publication icon
Alexander R (2014) Planet formation in evolving protoplanetary discs in Proceedings of the International Astronomical Union

publication icon
Alexander R (2014) Protostars and Planets VI

publication icon
Alexander R (2015) Magnetospheres of hot Jupiters: hydrodynamic models and ultraviolet absorption in Monthly Notices of the Royal Astronomical Society

publication icon
Alexander R (2012) Deserts and pile-ups in the distribution of exoplanets due to photoevaporative disc clearing Exoplanet deserts and pile-ups in Monthly Notices of the Royal Astronomical Society: Letters

publication icon
Alexander R (2012) Galactic Centre star formation: the case of the missing gas disc The missing gas disc at the Galactic Centre in Monthly Notices of the Royal Astronomical Society

publication icon
Alexander R (2012) THE DISPERSAL OF PROTOPLANETARY DISKS AROUND BINARY STARS in The Astrophysical Journal

publication icon
Ardila D (2013) HOT GAS LINES IN T TAURI STARS in The Astrophysical Journal Supplement Series

publication icon
Dunhill A (2014) Misaligned accretion on to supermassive black hole binaries in Monthly Notices of the Royal Astronomical Society

 
Description We have gained increased understanding of how planets form around young stars, and how super-massive black holes grow.
Exploitation Route My findings are already widely used by other researchers seeking to understand planet formation and super-massive black holes.
Sectors Other

URL http://www.astro.le.ac.uk/~rda5/index.html
 
Description My findings have been published in a number of peer-reviewed international journals, and have been presented (both by me and others) at both national and international conferences.
First Year Of Impact 2009
Sector Other
Impact Types Societal

 
Description ERC Consolidator Grant
Amount € 1,945,721 (EUR)
Funding ID 681601 
Organisation European Research Council (ERC) 
Sector Public
Country Belgium
Start 06/2016 
End 05/2021
 
Description Philip Leverhulme Prize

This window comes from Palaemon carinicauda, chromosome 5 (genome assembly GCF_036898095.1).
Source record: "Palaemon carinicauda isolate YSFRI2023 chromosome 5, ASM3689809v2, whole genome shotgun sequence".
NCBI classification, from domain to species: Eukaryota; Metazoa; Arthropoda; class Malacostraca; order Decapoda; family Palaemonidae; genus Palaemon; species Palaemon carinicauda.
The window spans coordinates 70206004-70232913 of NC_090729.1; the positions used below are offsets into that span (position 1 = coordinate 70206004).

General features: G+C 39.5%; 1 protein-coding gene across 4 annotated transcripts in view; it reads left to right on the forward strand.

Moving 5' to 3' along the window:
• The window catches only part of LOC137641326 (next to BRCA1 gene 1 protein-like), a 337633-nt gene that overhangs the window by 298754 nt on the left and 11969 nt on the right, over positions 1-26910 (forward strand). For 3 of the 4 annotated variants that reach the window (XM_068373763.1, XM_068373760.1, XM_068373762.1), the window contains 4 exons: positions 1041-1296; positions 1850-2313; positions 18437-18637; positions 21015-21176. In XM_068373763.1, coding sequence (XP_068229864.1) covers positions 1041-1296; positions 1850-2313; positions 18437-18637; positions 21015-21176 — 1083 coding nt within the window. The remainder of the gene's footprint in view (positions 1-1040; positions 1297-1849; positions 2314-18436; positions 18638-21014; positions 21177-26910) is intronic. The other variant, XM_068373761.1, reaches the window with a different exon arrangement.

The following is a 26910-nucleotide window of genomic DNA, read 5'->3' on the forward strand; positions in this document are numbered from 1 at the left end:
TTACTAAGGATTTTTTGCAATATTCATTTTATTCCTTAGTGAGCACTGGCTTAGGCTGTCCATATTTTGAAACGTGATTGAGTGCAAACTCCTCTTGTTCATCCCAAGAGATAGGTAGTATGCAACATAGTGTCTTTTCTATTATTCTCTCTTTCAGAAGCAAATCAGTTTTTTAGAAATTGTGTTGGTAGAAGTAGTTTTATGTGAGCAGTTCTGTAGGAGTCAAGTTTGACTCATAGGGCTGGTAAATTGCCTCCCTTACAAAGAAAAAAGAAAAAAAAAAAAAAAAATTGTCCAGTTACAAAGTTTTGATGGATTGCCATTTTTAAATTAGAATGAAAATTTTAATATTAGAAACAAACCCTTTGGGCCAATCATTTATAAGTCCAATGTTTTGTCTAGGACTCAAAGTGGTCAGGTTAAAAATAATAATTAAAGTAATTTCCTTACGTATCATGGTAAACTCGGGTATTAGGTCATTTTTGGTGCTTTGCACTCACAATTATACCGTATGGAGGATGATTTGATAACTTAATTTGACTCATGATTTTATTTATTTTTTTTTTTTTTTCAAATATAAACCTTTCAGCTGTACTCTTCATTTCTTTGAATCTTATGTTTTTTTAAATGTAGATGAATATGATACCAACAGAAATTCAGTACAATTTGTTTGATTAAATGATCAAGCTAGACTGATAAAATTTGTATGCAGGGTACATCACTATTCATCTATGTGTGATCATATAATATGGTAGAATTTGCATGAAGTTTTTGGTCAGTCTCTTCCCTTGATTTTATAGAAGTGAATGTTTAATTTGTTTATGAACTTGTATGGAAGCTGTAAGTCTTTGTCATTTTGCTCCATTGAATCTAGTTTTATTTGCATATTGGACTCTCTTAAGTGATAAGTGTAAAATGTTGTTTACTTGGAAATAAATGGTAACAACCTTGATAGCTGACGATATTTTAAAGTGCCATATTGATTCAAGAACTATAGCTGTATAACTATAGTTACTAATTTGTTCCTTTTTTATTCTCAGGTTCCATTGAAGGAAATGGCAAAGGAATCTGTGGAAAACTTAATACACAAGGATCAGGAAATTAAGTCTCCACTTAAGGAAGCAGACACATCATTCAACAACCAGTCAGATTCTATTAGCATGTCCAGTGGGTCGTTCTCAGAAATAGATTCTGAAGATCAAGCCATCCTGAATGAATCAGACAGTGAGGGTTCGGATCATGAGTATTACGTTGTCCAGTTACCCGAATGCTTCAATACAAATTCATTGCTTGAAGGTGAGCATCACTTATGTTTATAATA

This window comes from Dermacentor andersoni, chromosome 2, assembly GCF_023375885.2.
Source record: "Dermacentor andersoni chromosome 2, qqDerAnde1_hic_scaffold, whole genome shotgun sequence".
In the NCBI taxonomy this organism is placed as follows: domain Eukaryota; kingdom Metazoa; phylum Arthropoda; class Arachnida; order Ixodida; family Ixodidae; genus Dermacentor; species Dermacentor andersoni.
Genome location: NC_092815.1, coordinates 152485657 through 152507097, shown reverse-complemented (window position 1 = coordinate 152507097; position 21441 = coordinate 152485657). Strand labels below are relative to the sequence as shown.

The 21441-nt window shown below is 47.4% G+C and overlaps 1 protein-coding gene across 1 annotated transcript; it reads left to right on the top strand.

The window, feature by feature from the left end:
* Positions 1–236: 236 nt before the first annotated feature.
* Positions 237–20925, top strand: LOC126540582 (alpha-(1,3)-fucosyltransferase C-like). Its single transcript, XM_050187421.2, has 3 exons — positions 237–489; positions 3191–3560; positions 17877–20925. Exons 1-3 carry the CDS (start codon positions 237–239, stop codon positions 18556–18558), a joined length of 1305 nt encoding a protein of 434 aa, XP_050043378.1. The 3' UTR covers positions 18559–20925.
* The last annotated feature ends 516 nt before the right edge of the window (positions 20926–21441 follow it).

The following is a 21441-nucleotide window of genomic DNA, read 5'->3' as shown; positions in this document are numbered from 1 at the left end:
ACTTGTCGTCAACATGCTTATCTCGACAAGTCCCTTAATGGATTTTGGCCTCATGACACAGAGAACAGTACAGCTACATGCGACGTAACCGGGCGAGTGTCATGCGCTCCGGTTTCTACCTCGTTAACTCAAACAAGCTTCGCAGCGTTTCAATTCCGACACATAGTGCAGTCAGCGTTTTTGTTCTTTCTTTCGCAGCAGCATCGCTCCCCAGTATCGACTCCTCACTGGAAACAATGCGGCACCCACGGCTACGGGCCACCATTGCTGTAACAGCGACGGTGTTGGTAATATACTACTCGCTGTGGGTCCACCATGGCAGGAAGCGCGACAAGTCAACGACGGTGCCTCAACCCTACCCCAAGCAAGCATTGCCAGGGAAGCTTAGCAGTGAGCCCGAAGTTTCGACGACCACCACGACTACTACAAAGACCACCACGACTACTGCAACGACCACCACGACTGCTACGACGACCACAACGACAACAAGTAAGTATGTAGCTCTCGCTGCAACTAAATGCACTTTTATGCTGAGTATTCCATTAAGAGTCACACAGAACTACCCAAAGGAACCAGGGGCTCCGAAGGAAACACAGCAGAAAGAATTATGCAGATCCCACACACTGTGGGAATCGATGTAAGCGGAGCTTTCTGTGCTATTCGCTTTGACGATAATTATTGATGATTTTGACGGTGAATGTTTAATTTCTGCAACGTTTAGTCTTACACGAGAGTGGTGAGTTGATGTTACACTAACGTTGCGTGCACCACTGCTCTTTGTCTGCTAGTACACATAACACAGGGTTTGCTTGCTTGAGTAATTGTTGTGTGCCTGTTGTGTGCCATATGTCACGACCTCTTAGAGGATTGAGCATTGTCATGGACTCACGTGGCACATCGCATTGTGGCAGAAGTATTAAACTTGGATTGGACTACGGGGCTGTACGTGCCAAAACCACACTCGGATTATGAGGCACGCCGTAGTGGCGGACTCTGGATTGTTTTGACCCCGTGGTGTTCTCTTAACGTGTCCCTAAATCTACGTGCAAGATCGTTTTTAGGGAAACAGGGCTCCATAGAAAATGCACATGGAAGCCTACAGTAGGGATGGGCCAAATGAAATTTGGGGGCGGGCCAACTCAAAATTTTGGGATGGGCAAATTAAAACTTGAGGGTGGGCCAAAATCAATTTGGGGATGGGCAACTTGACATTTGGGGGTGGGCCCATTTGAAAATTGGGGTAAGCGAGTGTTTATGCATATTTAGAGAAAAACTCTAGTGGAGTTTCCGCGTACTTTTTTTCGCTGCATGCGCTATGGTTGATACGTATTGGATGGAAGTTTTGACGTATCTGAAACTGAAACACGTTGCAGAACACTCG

Amount £70,000 (GBP)
Organisation The Leverhulme Trust 
Sector Charity/Non Profit
Country United Kingdom
Start 07/2014 
End 07/2017
 
Description Cafe Sci Talk 
Form Of Engagement Activity A talk or presentation
Part Of Official Scheme? No
Type Of Presentation Keynote/Invited Speaker
Geographic Reach Local
Primary Audience Public/other audiences
Results and Impact Public talk on "Hunting for Exoplanets" at Cafe Scientifique, Nottingham, February 2013.

-
Year(s) Of Engagement Activity 2013
 
Description Nottingham Public Lecture 
Form Of Engagement Activity A talk or presentation
Part Of Official Scheme? No
Type Of Presentation Keynote/Invited Speaker
Geographic Reach Regional
Primary Audience Public/other audiences
Results and Impact Public lecture at the University of Nottingham, entitled "Exoplanets: Hunting for Other Worlds".

-
Year(s) Of Engagement Activity 2013
 
Description Pile-ups PR 
Form Of Engagement Activity A press release, press conference or response to a media enquiry/interview
Part Of Official Scheme? No
Type Of Presentation Paper Presentation
Geographic Reach International
Primary Audience Media (as a channel to the public)
Results and Impact http://www2.le.ac.uk/offices/press/press-releases/2012/march/some-orbits-more-popular-than-others-in-solar-systems

The press release and our subsequent interviews received widespread coverage in the science media (New Scientist, space.com, Astronomy Now, etc.).
Year(s) Of Engagement Activity 2012
 
Description RPS talk 
Form Of Engagement Activity A talk or presentation
Part Of Official Scheme? No
Type Of Presentation Keynote/Invited Speaker
Geographic Reach Local
Primary Audience Public/other audiences
Results and Impact Public talk on planets & black holes, hosted by Rushcliffe Photographic Society (Nottinghamshire).

-
Year(s) Of Engagement Activity 2011
 
Description Sky at Night 
Form Of Engagement Activity A broadcast e.g. TV/radio/film/podcast (other than news/press)
Part Of Official Scheme? No
Geographic Reach National
Primary Audience Public/other audiences
Results and Impact Appearance on BBC TV's "The Sky at Night", September 2015.
Year(s) Of Engagement Activity 2015
URL http://www.bbc.co.uk/programmes/b06cbmpr